Venezuela Buys Oil From Other Countries To Supply Cuba

The Venezuelan state oil company PDVSA paid a surcharge of up to US $12 per barrel for crude oil purchased in the international market that it then sent to Cuba. (EFE)

14ymedio bigger14ymedio, Havana, 15 May 2018 – Last year, Nicolás Maduro’s government spent almost 440 million dollars to purchase of foreign oil to send it to Cuba under conditions that are advantageous to the island, while representing a loss for Venezuela, according to an investigation carried out by Reuters, which has obtained documents about the matter.

The shipments made by PDVSA, the state oil company, are the first documented confirmation that the South American nation is buying crude to supply its regional allies, especially the members of the Bolivarian Alliance for the Peoples of Our America (ALBA), because it is currently not extracting enough oil to support exports.

Venezuela delivered foreign oil at preferential discounts for these nations, even though the country is going through a liquidity crisis and has a critical need for foreign currency. The shipments were made in the midst of a serious social situation, due to the lack of food and medicines, together with galloping inflation, which exceeded 2,600% in 2017.

PDVSA went to the international market to compensate for a drop in its own oil production, unprecedented in the last 33 years. The country’s main industry has suffered a 28% drop in 12 months and its refineries are operating at a third of capacity. At the same time, there has been a massive resignation of workers due to low wages.

The Venezuelan state company paid a surcharge of up to $12 per barrel for the oil purchased in the international market that it then sent to Cuba, according to internal documents reviewed by Reuters detailing imports and exports from January 2017 to May of this year.

The oil that PDVSA acquired for Cuba came mainly from Russia and is of a type that is suitable for Cuban refineries, which operate mostly with machinery from era of Soviet involvement on the island.

Most likely, Havana pays for these supplies with services, in accordance with the agreement signed in 2000 by then presidents Hugo Chávez and Fidel Castro.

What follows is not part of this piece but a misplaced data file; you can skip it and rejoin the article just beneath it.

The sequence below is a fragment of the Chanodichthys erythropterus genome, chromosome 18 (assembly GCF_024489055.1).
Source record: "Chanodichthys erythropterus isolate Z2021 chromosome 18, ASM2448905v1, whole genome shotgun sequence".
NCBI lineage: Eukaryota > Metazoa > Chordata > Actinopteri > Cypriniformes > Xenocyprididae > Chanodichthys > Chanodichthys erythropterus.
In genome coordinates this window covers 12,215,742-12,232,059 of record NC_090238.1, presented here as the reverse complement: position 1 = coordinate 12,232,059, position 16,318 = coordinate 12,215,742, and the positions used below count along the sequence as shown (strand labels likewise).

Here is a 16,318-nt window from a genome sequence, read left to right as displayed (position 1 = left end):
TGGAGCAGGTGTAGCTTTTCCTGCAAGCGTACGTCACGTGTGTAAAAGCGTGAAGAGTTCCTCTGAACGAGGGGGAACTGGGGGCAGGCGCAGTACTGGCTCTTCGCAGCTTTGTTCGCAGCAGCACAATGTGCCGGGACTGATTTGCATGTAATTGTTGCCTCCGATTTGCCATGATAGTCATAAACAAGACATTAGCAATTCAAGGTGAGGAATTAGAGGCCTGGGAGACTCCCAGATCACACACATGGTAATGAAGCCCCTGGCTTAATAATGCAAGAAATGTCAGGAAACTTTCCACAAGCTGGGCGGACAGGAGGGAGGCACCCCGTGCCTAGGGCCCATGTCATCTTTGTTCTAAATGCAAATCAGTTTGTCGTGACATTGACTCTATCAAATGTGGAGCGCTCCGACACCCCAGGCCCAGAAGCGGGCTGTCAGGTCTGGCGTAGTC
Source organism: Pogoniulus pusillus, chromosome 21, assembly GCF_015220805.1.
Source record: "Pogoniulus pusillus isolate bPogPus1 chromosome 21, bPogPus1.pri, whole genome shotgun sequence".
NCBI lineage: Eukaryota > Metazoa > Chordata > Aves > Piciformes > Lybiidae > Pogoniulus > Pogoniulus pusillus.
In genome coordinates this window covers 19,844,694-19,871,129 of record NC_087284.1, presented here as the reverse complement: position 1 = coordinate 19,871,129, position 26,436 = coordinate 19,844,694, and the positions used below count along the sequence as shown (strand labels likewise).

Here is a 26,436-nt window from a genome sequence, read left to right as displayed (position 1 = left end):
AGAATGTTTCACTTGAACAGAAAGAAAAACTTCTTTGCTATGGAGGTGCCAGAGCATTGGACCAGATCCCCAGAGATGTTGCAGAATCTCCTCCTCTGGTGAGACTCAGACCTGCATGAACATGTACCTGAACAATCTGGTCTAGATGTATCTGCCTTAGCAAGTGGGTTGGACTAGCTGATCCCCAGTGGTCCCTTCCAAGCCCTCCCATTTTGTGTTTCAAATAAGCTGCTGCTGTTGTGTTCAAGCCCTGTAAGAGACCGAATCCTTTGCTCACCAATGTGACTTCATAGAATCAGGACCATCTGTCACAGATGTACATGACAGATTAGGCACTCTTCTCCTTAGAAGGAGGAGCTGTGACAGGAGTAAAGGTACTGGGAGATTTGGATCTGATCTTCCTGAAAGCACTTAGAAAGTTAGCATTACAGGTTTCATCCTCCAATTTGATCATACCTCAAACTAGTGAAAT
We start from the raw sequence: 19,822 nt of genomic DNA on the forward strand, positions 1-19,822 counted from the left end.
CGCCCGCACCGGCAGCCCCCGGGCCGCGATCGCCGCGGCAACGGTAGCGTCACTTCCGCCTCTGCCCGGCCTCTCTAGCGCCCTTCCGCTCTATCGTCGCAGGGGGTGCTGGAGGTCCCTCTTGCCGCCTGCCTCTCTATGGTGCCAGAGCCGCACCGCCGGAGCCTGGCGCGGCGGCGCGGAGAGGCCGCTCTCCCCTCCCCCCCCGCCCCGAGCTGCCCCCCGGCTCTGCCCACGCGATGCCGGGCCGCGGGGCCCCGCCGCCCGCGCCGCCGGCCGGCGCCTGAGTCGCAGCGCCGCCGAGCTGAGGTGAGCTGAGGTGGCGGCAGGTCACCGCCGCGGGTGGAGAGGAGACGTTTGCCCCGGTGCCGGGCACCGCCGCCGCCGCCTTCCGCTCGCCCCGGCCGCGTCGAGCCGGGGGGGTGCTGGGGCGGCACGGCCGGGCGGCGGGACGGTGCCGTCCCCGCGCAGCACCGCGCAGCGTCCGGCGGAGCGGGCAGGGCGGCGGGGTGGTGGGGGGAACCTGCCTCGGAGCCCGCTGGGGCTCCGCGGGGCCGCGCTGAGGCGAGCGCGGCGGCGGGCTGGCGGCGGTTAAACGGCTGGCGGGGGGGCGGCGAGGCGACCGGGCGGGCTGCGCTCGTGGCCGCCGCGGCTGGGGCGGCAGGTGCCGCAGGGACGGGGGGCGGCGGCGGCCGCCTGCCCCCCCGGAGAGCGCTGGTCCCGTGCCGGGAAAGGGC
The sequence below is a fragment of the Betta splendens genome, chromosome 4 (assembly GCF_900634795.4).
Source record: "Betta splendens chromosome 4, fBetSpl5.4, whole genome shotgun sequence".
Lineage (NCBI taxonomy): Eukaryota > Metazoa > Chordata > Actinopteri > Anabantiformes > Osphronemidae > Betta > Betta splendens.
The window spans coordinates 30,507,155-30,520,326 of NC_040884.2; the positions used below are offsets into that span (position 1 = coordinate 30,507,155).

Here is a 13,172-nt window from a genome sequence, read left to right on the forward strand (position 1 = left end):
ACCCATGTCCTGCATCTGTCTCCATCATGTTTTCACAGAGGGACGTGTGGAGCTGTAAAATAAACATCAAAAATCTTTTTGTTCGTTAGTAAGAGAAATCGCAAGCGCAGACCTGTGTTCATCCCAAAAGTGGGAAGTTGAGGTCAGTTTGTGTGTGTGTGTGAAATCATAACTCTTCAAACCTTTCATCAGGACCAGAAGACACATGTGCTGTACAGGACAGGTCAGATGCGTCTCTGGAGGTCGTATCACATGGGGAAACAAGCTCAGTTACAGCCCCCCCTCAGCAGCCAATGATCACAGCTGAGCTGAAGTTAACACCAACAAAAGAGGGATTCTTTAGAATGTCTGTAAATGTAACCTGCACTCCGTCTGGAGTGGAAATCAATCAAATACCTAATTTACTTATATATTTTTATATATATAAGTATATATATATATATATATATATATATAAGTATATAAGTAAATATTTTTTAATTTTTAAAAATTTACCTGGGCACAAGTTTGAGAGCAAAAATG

In accord with that agreement, the Cuban Government provides the Miraflores Palace with advice and support in areas such as public health, sports training and cultural and educational matters.

Previously, the Venezuelan government only imported oil to mix with its own crude before exporting it or using it to feed its refinery in Curaçao.

However, the documents analyzed by Reuters reveal that in the last 17 months the company bought crude at market prices to deliver to its allies, and that the shipments never even passed through Venezuela.

The subsidized deliveries indicate that Maduro is seeking to maintain diplomatic and political support from Cuba, a key ally at a time when many governments in Latin America are distancing themselves from Caracas and the United States has put in place numerous sanctions against Venezuelan government leaders.

“Maduro is giving away everything he can because the support of these countries, especially Cuba, is all the political support he has left,” said a senior Venezuelan government official who declined to be identified.

Expenditure on foreign oil contrasts with the fall in the amount of non-oil imports. The bill for purchases abroad fell from 46 billion dollars in 2011 to 6 billion in 2017, according to data from the Central Bank of Venezuela and Ecoanalítica, an economic research organization based in Caracas.

However, PDVSA did not pay in cash for the crude oil it bought from foreign companies, but promised to return it, later, in oil shipments. With this decision the Government of Nicolás Maduro has mortgaged the oil reserves of his country since they will serve to pay an increasingly large debt, which already totals more than 60 billion dollars owed to China and Russia alone.


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